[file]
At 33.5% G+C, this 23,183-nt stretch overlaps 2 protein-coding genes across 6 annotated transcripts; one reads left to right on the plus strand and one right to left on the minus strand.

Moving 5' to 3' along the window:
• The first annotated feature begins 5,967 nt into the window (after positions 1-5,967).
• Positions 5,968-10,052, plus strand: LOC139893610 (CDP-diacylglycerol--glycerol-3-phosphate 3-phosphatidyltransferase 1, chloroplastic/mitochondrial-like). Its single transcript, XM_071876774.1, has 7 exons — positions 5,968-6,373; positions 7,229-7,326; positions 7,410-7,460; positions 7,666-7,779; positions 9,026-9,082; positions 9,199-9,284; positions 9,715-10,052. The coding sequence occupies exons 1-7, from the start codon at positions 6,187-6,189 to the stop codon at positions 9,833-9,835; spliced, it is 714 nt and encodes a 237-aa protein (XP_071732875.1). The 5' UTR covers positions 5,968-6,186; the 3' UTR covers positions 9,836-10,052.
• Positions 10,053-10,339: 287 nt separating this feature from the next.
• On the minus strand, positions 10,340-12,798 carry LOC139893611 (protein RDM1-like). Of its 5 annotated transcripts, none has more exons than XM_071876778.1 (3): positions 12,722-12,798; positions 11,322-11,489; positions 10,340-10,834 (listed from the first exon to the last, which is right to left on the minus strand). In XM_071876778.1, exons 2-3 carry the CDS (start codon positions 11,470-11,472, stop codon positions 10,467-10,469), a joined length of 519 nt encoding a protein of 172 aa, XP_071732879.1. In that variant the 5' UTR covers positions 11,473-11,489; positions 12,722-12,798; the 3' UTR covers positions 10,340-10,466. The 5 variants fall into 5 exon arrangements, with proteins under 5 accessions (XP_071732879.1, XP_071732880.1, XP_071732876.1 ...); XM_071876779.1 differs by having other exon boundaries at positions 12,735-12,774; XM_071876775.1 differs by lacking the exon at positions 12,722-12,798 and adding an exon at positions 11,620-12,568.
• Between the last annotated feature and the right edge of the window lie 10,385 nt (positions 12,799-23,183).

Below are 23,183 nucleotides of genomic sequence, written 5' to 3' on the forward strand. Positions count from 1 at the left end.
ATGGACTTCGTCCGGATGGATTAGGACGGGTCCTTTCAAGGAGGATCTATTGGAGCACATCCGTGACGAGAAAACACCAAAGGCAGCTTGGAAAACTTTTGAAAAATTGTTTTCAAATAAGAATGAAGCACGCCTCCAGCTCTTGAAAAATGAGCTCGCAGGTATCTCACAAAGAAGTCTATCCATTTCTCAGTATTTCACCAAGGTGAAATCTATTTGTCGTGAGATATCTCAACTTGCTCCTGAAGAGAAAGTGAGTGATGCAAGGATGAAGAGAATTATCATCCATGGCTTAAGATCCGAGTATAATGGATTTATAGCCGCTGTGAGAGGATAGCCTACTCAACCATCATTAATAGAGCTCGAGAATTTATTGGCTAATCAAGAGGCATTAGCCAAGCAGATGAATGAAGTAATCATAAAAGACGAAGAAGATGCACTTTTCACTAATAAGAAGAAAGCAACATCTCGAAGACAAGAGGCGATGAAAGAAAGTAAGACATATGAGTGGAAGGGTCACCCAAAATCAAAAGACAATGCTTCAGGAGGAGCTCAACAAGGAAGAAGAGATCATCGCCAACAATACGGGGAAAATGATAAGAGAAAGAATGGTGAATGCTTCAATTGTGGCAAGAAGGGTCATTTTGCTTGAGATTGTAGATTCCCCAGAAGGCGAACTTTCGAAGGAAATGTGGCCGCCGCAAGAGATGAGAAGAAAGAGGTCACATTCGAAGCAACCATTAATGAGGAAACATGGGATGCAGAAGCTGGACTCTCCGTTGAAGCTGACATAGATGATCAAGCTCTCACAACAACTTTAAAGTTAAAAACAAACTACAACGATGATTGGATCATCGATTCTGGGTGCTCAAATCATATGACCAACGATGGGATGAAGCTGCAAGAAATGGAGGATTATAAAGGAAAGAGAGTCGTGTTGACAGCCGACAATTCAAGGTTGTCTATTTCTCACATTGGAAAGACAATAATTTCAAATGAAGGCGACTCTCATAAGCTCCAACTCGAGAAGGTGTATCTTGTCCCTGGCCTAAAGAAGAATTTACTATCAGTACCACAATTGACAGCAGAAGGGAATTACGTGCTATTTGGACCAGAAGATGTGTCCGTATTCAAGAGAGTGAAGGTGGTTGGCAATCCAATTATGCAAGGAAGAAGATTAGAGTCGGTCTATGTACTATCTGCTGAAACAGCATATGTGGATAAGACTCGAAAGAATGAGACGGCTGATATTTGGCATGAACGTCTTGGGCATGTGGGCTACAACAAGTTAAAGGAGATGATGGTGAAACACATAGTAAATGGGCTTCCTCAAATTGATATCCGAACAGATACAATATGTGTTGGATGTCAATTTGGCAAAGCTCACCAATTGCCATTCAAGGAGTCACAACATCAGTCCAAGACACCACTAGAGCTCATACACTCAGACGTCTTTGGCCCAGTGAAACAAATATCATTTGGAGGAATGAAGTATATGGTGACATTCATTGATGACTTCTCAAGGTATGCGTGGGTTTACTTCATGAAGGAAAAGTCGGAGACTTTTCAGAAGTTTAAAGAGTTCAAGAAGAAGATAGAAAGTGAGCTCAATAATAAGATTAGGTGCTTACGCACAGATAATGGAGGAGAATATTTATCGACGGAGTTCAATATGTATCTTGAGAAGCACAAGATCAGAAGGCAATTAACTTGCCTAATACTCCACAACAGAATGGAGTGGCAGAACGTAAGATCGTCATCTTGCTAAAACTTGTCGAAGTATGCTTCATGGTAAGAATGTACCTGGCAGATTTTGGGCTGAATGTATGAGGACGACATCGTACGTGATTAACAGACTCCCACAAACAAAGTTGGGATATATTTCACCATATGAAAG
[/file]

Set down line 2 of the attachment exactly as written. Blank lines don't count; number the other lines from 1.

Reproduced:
Moving 5' to 3' along the window: